Ethiopia is launching numerous renewable energy projects
Ashegoda Wind Farm will be one of continent's biggest
Grand Renaissance Dam could generate 6,000 MW of electricity
Ethiopia plans to export energy to neighboring countries
Ethiopia is turning to renewable energy technology as the East African country looks to become a powerhouse for its regional partners.
Last month, Ethiopia launched one of the continent’s largest wind farms in a bid to rapidly boost its generating capacity over the next three to five years.
The Ashegoda Wind Farm and the Grand Renaissance Dam, under construction on the Nile, are just two of the major projects outlined in the Ethiopian government’s five-year Growth and Transformation Plan.
Both developments will see Ethiopia’s transition into one of the regions biggest energy exporters as electric output surges from 2,000 megawatts (MW) to 10,000 MW. More than half of this is expected to come from the Renaissance Dam.
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And with further commitments to geothermal power and potential for oil exploration, Ethiopia’s energy resources are set to be among the most diversified in Africa.
Ashegoda wind farm
Jerome Douat, chief executive of Vergnet, the French wind turbine company contracted to build the Ashegoda farm, told CNN that Ethiopia is an energy “reservoir” in the region.
Douat said: “The wind comes from the ocean to the Rift Valley. We have placed the turbines at 2,200 meters above sea level in one of the windiest places in Ethiopia.”
The wind farm, with a capacity of 120 MW, is located near the northern city of Mek’ele and sits next to the Great Rift Valley, which runs through the country.
Douat added: “Vergnet machines are ideal for remote areas in Ethiopia and designed for this kind of region because our turbines are easy to transport, there’s no need for a big crane and they’re easier to maintain.”
With just 23% of Ethiopia’s 90 million people having access to electricity the wind farm is expected to generate power throughout the year, except during the rainy season between June and September.
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Vergnet built the Ashegoda site in partnership with the Ethiopian government at a cost of 210 million euros ($290 million) with loans from France’s largest bank BNP Paribas and the French Development Agency.
Will Macpherson, sub-Saharan African energy analyst at African Energy Consultancy, said Ethiopia is aiming to be the region’s major supplier, working with foreign investors to provide power to neighbouring Sudan, Djibouti and Kenya.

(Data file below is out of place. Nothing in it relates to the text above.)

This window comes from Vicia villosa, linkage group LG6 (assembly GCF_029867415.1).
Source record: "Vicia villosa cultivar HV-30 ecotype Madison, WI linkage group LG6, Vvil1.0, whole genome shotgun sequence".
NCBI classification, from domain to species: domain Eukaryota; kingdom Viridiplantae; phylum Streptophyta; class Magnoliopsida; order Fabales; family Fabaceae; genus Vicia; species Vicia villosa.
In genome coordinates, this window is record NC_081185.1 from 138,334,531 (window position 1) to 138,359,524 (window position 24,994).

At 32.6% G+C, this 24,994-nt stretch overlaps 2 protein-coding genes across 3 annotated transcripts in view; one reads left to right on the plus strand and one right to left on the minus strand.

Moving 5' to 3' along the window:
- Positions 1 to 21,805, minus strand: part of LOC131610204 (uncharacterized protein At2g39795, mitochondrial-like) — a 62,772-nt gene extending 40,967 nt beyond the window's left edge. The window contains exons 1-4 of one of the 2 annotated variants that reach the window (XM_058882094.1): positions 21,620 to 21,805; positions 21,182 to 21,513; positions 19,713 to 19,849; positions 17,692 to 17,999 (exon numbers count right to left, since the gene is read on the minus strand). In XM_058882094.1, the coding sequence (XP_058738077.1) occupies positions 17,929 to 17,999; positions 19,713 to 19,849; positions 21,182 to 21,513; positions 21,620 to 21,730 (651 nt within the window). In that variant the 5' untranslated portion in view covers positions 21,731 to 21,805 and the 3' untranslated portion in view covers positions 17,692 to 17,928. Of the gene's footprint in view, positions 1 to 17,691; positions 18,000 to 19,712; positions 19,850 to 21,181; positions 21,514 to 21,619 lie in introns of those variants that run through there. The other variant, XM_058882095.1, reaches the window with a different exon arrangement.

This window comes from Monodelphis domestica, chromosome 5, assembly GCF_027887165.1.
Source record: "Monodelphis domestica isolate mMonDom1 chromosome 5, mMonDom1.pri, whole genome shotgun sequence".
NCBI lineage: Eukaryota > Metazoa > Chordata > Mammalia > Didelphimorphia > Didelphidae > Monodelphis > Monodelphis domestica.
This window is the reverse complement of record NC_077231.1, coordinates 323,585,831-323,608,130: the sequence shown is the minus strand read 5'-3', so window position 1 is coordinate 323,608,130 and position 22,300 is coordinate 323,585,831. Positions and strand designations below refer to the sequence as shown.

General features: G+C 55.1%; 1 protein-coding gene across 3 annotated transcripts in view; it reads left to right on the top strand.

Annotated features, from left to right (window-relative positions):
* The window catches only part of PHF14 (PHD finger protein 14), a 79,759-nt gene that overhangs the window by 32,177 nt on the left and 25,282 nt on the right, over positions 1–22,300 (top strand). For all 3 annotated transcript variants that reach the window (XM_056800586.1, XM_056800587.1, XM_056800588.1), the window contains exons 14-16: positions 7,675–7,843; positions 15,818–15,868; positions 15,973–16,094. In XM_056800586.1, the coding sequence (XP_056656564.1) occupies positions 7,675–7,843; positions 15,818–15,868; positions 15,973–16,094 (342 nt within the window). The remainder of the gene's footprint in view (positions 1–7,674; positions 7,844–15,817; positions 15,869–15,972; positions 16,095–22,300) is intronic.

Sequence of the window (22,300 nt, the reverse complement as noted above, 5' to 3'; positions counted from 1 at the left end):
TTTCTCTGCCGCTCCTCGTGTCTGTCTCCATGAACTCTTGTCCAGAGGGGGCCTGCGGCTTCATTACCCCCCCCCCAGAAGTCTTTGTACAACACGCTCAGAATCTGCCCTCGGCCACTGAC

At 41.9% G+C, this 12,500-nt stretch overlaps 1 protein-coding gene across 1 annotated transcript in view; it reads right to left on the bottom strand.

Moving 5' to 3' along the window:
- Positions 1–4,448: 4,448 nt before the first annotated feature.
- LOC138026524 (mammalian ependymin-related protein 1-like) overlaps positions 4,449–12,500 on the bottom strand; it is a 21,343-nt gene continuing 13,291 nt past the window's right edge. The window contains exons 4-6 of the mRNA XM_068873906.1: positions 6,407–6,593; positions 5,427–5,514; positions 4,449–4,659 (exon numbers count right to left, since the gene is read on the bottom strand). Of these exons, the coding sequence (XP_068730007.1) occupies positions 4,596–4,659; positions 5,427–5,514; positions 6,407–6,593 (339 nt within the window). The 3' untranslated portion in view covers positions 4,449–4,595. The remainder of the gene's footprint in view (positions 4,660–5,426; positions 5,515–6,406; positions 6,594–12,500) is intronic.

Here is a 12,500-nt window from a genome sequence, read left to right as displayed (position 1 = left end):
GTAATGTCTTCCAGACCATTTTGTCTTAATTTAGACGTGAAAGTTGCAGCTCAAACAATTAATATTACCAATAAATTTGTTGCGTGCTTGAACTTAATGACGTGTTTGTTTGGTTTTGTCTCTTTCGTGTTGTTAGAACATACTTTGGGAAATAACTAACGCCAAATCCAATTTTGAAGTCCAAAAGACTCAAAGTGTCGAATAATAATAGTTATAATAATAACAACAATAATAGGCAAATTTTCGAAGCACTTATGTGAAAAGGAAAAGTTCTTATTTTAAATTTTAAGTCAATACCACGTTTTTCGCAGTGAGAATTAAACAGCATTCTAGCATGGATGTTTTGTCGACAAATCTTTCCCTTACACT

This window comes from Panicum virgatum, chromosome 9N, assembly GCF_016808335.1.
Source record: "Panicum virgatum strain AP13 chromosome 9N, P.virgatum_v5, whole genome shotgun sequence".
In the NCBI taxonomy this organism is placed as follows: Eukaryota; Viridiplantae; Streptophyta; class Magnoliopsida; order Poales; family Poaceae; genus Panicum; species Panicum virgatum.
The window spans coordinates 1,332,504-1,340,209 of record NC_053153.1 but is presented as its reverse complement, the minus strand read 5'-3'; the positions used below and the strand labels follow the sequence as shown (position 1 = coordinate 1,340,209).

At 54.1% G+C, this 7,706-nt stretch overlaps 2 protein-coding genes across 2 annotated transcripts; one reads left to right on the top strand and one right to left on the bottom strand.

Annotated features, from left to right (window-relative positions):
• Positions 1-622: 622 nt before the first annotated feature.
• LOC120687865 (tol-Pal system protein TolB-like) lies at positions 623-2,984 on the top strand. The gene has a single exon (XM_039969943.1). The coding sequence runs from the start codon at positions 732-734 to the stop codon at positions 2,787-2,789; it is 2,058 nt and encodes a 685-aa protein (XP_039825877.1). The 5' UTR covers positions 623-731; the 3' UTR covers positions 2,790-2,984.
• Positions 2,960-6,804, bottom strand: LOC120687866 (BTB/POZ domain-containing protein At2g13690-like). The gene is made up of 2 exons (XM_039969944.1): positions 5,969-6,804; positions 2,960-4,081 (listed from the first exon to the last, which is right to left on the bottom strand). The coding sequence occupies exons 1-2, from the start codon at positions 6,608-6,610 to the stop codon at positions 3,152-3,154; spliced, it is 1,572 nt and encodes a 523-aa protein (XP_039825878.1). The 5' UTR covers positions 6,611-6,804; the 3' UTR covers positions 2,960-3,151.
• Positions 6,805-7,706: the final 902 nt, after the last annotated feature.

“People in the energy industry, particularly in renewables, say the government is good to work with,” he told CNN, “they deliver on commitments and build good relationships with investors.”
“One of its central aims is to improve access rates across the country,” he added, “but (the government) also recognizes that it’s vulnerable to seasonal variations in rainfall, so even if it really boosts its installed capacity, which it’s doing, it could still suffer from power outages.”
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According to the country’s five-year plan, which runs to 2015, the government is also seeking investment in geothermal and biofuel production to offset any problems with wind.
Macpherson believes this will diversify the country’s energy supply, while adding that other African nations will soon begin to follow suit.
He said: “In Kenya, a 300 MW wind power project will be commissioned near Lake Turkana in 2015, and the country is leading the way in geothermal. South Africa has also been very successful in developing renewable projects.”
Macpherson also noted that Ethiopia is keen on oil exploration in the Ogaden Basin. The field, which lies in the east of the country, is believed to contain vast oil and gas reserves, according to SouthWest energy, a national exploration company.
Ethiopia’s big leap forward
The Ashegoda Wind Farm and the Grand Renaissance Dam mark a major leap forward for a country that spent parts of the last century ravaged by war and famine.
And while Ethiopia still faces major social problems with poverty and living standards, the country has managed to emerge as one of Africa’s fastest growing economies, recording 8.5% growth in 2012.
The mega-dam, scheduled for completion by July 2017, is likely to spur economic growth further. At a cost of $4.7 billion, the dam will create 12,000 jobs and generate 6,000 MW of energy, according to the government.
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Sitting on the Blue Nile river, the dam will also serve neighboring Sudan and Egypt, despite concerns from those countries that Ethiopia will have too much control over a vital water source in the region.
Last month, in a further move to boost energy supplies, the Ethiopian government signed a contract with U.S.-Icelandic development company Reykjavik Geothermal to develop one of the world’s largest geothermal power projects.
The plant is part of U.S. President Barack Obama’s $7 billion Power Africa initiative, which aims to double energy access in sub-Saharan African.
Reykjavik Geothermal will invest $4 billion into the project and will provide 1,000 MW of power to Ethiopia by 2018. When complete, it will be Ethiopia’s biggest foreign direct investment, said the firm.
At the unveiling of the geothermal project in New York last month, Prime Minister Hailemariam Desalegn said: “My vision is that over the next 30 years, we will need to harness as much as 80,000 MW of hydro, geothermal, wind and solar power, not just for Ethiopia, but for our neighboring countries as well.”
Frances Perraudin contributed to this report.